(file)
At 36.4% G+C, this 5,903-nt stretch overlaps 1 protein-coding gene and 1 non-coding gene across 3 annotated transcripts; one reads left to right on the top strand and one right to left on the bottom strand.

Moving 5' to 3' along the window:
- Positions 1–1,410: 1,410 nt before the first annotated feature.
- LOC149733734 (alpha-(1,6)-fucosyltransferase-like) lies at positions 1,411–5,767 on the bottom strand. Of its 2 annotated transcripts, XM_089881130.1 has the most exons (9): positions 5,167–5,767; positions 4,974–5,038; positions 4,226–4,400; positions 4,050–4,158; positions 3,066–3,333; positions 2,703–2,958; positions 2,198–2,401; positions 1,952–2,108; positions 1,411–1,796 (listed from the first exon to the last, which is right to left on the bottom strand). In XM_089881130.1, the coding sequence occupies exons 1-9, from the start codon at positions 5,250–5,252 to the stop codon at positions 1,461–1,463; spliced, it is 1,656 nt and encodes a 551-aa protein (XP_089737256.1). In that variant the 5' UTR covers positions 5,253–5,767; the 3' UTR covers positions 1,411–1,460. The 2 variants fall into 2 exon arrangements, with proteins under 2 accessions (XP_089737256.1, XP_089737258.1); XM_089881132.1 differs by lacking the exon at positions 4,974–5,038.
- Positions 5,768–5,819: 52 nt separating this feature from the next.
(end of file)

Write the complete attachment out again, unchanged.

At 36.4% G+C, this 5,903-nt stretch overlaps 1 protein-coding gene and 1 non-coding gene across 3 annotated transcripts; one reads left to right on the top strand and one right to left on the bottom strand.

Moving 5' to 3' along the window:
- Positions 1–1,410: 1,410 nt before the first annotated feature.
- LOC149733734 (alpha-(1,6)-fucosyltransferase-like) lies at positions 1,411–5,767 on the bottom strand. Of its 2 annotated transcripts, XM_089881130.1 has the most exons (9): positions 5,167–5,767; positions 4,974–5,038; positions 4,226–4,400; positions 4,050–4,158; positions 3,066–3,333; positions 2,703–2,958; positions 2,198–2,401; positions 1,952–2,108; positions 1,411–1,796 (listed from the first exon to the last, which is right to left on the bottom strand). In XM_089881130.1, the coding sequence occupies exons 1-9, from the start codon at positions 5,250–5,252 to the stop codon at positions 1,461–1,463; spliced, it is 1,656 nt and encodes a 551-aa protein (XP_089737256.1). In that variant the 5' UTR covers positions 5,253–5,767; the 3' UTR covers positions 1,411–1,460. The 2 variants fall into 2 exon arrangements, with proteins under 2 accessions (XP_089737256.1, XP_089737258.1); XM_089881132.1 differs by lacking the exon at positions 4,974–5,038.
- Positions 5,768–5,819: 52 nt separating this feature from the next.